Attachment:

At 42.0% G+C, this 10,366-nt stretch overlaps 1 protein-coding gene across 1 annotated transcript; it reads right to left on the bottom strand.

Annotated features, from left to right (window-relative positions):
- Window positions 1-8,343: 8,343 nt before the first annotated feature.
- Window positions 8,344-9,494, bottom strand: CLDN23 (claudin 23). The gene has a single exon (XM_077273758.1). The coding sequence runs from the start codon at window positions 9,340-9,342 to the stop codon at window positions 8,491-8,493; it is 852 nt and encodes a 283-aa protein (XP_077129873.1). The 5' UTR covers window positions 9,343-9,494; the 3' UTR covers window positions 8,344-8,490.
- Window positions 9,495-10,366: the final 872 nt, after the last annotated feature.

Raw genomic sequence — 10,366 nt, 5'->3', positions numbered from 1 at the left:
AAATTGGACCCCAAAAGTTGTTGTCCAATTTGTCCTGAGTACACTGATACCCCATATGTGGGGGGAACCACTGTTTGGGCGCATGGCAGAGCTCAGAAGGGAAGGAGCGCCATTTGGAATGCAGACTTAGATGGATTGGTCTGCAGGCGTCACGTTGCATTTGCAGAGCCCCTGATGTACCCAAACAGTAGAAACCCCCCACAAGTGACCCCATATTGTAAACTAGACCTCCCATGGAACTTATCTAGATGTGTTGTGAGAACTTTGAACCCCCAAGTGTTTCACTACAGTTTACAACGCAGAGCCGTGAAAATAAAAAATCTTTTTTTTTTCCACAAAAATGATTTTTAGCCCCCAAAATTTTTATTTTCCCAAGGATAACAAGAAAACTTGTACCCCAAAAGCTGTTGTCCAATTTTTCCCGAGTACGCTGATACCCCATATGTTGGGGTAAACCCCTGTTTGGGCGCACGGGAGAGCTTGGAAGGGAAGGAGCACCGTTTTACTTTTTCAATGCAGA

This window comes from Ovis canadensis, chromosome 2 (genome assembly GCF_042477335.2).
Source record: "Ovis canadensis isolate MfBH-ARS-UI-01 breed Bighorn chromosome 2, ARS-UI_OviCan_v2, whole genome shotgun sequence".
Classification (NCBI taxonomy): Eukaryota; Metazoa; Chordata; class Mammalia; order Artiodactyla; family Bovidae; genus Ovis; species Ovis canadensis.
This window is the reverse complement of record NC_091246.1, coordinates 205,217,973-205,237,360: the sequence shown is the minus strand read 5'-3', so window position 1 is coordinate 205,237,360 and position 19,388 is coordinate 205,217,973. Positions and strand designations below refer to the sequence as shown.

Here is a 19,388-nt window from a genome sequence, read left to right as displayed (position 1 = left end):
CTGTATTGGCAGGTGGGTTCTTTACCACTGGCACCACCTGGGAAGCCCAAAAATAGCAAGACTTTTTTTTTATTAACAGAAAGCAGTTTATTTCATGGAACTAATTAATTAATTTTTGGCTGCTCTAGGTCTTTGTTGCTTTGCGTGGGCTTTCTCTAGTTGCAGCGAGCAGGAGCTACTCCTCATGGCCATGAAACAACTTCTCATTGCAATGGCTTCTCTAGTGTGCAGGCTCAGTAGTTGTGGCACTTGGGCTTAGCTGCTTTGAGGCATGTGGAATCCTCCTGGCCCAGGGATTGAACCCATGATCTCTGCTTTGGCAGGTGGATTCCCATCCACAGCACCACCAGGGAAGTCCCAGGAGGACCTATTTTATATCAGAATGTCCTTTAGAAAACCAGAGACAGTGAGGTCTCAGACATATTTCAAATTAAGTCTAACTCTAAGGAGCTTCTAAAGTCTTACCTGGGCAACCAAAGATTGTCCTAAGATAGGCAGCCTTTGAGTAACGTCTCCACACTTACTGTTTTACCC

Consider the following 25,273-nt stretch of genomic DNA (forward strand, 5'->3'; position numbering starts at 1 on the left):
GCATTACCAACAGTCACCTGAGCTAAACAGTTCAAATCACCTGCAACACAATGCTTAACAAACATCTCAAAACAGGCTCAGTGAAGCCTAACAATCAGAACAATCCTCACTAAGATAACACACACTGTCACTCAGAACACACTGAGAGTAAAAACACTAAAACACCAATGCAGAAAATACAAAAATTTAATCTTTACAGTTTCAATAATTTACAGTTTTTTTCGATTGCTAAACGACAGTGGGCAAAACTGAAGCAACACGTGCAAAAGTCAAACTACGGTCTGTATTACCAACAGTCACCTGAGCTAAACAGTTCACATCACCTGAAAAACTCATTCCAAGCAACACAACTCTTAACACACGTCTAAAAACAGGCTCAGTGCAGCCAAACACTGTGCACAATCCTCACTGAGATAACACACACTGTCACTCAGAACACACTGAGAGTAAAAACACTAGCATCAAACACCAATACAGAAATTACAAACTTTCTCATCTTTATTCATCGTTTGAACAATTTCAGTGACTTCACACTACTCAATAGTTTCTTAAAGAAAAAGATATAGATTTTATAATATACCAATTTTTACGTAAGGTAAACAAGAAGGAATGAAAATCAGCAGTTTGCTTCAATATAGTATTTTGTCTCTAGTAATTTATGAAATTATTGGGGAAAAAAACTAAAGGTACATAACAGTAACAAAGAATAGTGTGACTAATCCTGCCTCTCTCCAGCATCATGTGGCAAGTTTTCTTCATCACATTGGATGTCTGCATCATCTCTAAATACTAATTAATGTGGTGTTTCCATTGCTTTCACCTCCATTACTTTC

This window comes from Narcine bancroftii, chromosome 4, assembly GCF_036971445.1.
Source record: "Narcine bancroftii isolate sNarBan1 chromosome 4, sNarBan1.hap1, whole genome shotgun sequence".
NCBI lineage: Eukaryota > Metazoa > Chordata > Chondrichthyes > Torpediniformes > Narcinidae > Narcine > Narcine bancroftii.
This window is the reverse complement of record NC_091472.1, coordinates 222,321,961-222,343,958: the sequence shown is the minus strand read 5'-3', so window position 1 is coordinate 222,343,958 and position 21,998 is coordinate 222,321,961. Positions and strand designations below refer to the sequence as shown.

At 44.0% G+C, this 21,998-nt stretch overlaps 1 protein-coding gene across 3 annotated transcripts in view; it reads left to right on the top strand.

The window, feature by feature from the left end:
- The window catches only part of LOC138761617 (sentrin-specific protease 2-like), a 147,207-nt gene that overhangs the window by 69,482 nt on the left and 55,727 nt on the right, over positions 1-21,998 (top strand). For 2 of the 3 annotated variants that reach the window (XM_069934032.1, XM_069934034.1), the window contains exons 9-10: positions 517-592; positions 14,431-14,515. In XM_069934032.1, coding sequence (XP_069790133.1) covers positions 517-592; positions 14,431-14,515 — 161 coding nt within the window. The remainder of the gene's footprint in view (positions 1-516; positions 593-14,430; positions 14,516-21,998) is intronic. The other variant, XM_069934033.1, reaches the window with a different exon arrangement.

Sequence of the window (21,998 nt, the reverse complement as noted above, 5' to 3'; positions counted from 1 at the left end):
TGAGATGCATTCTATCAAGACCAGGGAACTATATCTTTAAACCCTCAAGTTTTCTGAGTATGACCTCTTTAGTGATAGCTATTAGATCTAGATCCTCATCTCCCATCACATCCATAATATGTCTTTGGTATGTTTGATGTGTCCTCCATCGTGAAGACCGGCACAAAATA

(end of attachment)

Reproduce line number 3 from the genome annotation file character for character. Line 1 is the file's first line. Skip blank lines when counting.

- Window positions 1-8,343: 8,343 nt before the first annotated feature.